Traditionally, a Doula was a woman offering non-medical support and information to other women and their partners during birth and the postnatal period. ‘Doula‘ is a Greek word that came to mean “woman’s servant”.
I believe that a Doula is a support and information bank for anyone navigating their way through, not just the first breath but also the last. Birth and End of Life Doulas offer non-medical support and information through all life’s transitions.
Overall, a Doula believes that the first and last breath is a rite of passage.
A Doula is knowledgeable in comfort measures such as relaxation breathing, massage and positioning, managing labour sensations using water, hot packs and aromas.
Doulas specialise in non-medical skills and do not perform clinical tasks, such as vaginal exams or foetal heart rate monitoring. Doulas do not diagnose medical conditions, offer second opinions, or give medical advice.
What are the benefits of hiring one?
There are a multitude of benefits to hiring a Doula but the biggest ones we see today are that Doulas are able to offer continuity of care and emotional support. Unfortunately, hospitals, where the vast majority of women in Australia will birth, are not designed to see you as an individual any more and staffing numbers and rostering make it difficult to build relationships and spend quality time with Midwives and Doctors. By meeting parents to be before the birth, we are able to build rapport, listen and validate fears and feelings and can help prepare women and their partners for the upcoming labour and birth and immediate postnatal period. Giving families an opportunity to be better informed, able to navigate the system, and to better clarify their wishes.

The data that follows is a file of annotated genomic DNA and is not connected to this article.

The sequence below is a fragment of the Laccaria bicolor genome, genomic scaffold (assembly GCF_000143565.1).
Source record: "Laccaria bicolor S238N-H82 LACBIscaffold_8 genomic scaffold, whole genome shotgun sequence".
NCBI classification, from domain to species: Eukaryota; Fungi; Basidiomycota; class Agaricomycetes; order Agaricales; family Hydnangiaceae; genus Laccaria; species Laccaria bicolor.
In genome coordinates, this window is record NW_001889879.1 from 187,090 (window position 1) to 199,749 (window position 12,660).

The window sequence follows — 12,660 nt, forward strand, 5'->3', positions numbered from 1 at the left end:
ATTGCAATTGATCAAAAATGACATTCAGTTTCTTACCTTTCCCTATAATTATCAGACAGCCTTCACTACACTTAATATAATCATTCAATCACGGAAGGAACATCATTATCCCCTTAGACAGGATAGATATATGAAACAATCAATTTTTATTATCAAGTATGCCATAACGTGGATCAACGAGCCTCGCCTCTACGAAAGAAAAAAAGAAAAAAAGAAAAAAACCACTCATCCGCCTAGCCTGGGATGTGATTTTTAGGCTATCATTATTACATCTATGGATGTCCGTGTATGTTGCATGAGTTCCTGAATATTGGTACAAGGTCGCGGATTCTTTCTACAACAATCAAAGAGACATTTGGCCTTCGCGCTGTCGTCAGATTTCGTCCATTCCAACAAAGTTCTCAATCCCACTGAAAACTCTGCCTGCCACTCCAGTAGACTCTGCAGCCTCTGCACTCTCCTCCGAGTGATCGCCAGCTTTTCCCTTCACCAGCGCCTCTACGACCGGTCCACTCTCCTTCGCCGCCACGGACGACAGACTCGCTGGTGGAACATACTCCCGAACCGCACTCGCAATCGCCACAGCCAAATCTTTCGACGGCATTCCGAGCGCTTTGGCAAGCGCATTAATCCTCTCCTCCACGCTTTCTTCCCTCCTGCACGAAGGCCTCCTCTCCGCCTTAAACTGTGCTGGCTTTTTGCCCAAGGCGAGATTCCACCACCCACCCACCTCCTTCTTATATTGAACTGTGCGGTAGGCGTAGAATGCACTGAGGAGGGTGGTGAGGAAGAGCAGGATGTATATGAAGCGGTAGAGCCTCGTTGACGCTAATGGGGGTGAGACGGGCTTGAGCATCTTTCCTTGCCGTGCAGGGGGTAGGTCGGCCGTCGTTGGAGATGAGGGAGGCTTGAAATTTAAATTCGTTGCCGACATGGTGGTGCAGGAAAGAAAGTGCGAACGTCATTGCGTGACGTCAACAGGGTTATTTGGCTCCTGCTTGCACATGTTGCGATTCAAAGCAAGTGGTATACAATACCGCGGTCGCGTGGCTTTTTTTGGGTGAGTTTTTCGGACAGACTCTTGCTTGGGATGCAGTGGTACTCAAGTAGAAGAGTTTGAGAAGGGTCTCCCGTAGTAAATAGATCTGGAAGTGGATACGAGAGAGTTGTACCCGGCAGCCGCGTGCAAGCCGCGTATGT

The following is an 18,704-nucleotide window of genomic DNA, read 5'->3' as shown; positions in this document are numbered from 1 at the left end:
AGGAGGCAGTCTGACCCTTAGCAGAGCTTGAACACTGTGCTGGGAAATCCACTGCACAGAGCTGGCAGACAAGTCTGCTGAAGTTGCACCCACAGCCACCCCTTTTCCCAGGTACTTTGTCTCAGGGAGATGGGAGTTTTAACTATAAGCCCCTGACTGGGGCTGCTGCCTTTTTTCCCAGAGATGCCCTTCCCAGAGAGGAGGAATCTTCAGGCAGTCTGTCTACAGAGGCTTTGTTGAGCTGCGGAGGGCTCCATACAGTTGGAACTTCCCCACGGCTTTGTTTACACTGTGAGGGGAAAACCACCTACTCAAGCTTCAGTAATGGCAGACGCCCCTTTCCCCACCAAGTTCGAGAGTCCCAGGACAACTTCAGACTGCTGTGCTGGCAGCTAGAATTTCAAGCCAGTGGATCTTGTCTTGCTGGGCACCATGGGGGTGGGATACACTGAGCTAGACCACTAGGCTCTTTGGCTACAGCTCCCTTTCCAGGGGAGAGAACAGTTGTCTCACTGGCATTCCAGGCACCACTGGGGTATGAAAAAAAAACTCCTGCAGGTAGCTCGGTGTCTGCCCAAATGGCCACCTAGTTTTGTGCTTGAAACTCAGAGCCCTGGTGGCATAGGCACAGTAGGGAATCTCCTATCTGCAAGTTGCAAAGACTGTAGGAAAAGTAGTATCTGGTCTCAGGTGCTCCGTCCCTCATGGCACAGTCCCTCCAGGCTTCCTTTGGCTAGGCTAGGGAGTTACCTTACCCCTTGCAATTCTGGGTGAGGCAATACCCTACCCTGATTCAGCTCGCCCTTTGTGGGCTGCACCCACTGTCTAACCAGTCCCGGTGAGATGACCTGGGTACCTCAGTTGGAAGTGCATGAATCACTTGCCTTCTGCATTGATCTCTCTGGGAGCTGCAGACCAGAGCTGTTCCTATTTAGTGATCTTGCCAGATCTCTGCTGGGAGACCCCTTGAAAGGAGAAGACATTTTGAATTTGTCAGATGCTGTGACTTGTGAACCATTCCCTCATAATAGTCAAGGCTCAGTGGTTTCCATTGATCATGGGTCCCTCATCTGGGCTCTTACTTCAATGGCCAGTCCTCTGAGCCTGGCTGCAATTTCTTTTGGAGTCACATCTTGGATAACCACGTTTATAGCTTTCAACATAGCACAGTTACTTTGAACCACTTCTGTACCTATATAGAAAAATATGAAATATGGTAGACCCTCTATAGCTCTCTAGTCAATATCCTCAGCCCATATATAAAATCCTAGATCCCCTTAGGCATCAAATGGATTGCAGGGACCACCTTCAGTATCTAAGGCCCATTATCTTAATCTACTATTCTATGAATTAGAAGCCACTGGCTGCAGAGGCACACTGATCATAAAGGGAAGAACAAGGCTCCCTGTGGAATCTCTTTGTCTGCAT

There have been several studies on Doula support, including one the Australian Doula College conducted on their student Doulas and it showed overwhelmingly that by having a Doula walking beside you on the journey to parenting hood, mums and their patrons reported having an overall better experience, even when the birth wasn’t quite what they had planned.
According to research undertaken in the US, Klaus, Kennel and Klaus, authors of Mothering the Mother, “How a Doula Can Help You Have a Shorter, Easier and Healthier Birth” have identified the benefits of having a doula at your birth:
50% reduction in caesarean rate
25% shorter labour
60% reduction in epidural requests
40% reduction in oxytocin use
30% reduction in analgesia use
40% reduction in forceps delivery
Decreased incidence of postpartum depression
Greater maternal satisfaction
Better mother-infant interaction
At what stage of the pregnancy should you consider hiring a Doula?
About midway through your pregnancy is a good time to start seeking out your Doula. You have past the first trimester and have made some choices on where and with whom who are having your baby with. This gives you time to find the right Doula and it works well for us Doulas as well.
Of course, this can vary for some women who may have had a traumatic experience the first time around or a series of miscarriages for example. They may like to engage the Doula earlier on. This is, of course, fine and a Doula would tailor make a package to suit those women and see them more in the earlier stages of pregnancy. Good Doulas have a base package and will create packages to suit their client’s individual needs and circumstances.
Do you suggest interviewing a doula? If so, what questions do you suggest to ask?